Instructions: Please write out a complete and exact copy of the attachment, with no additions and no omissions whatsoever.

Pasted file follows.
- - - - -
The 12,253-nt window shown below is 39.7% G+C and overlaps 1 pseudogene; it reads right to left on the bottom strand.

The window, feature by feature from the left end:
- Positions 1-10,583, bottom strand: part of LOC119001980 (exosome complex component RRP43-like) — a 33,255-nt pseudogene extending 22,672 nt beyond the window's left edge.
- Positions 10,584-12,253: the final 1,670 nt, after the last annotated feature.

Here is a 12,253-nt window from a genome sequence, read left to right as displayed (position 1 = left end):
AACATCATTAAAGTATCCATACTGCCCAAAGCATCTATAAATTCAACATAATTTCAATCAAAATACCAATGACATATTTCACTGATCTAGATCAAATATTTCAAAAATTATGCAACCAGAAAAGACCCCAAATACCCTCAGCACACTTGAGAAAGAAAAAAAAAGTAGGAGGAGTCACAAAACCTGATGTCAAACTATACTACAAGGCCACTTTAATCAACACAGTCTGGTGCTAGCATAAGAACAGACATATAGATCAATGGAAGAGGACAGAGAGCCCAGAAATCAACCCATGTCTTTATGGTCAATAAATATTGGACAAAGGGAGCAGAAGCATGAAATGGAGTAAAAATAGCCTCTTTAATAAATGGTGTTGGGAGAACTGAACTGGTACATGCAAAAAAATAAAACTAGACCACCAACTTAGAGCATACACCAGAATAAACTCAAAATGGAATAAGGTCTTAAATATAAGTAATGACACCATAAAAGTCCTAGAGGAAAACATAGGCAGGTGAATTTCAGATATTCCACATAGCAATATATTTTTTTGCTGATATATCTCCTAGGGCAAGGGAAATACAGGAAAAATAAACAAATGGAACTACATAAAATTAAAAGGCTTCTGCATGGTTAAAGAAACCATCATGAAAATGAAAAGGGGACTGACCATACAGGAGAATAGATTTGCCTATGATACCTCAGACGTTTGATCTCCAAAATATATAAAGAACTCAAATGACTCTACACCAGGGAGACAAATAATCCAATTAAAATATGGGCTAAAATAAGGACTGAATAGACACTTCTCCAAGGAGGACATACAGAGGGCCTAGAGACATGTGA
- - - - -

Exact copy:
The 12,253-nt window shown below is 39.7% G+C and overlaps 1 pseudogene; it reads right to left on the bottom strand.

The window, feature by feature from the left end:
- Positions 1-10,583, bottom strand: part of LOC119001980 (exosome complex component RRP43-like) — a 33,255-nt pseudogene extending 22,672 nt beyond the window's left edge.
- Positions 10,584-12,253: the final 1,670 nt, after the last annotated feature.

Here is a 12,253-nt window from a genome sequence, read left to right as displayed (position 1 = left end):
AACATCATTAAAGTATCCATACTGCCCAAAGCATCTATAAATTCAACATAATTTCAATCAAAATACCAATGACATATTTCACTGATCTAGATCAAATATTTCAAAAATTATGCAACCAGAAAAGACCCCAAATACCCTCAGCACACTTGAGAAAGAAAAAAAAAGTAGGAGGAGTCACAAAACCTGATGTCAAACTATACTACAAGGCCACTTTAATCAACACAGTCTGGTGCTAGCATAAGAACAGACATATAGATCAATGGAAGAGGACAGAGAGCCCAGAAATCAACCCATGTCTTTATGGTCAATAAATATTGGACAAAGGGAGCAGAAGCATGAAATGGAGTAAAAATAGCCTCTTTAATAAATGGTGTTGGGAGAACTGAACTGGTACATGCAAAAAAATAAAACTAGACCACCAACTTAGAGCATACACCAGAATAAACTCAAAATGGAATAAGGTCTTAAATATAAGTAATGACACCATAAAAGTCCTAGAGGAAAACATAGGCAGGTGAATTTCAGATATTCCACATAGCAATATATTTTTTTGCTGATATATCTCCTAGGGCAAGGGAAATACAGGAAAAATAAACAAATGGAACTACATAAAATTAAAAGGCTTCTGCATGGTTAAAGAAACCATCATGAAAATGAAAAGGGGACTGACCATACAGGAGAATAGATTTGCCTATGATACCTCAGACGTTTGATCTCCAAAATATATAAAGAACTCAAATGACTCTACACCAGGGAGACAAATAATCCAATTAAAATATGGGCTAAAATAAGGACTGAATAGACACTTCTCCAAGGAGGACATACAGAGGGCCTAGAGACATGTGA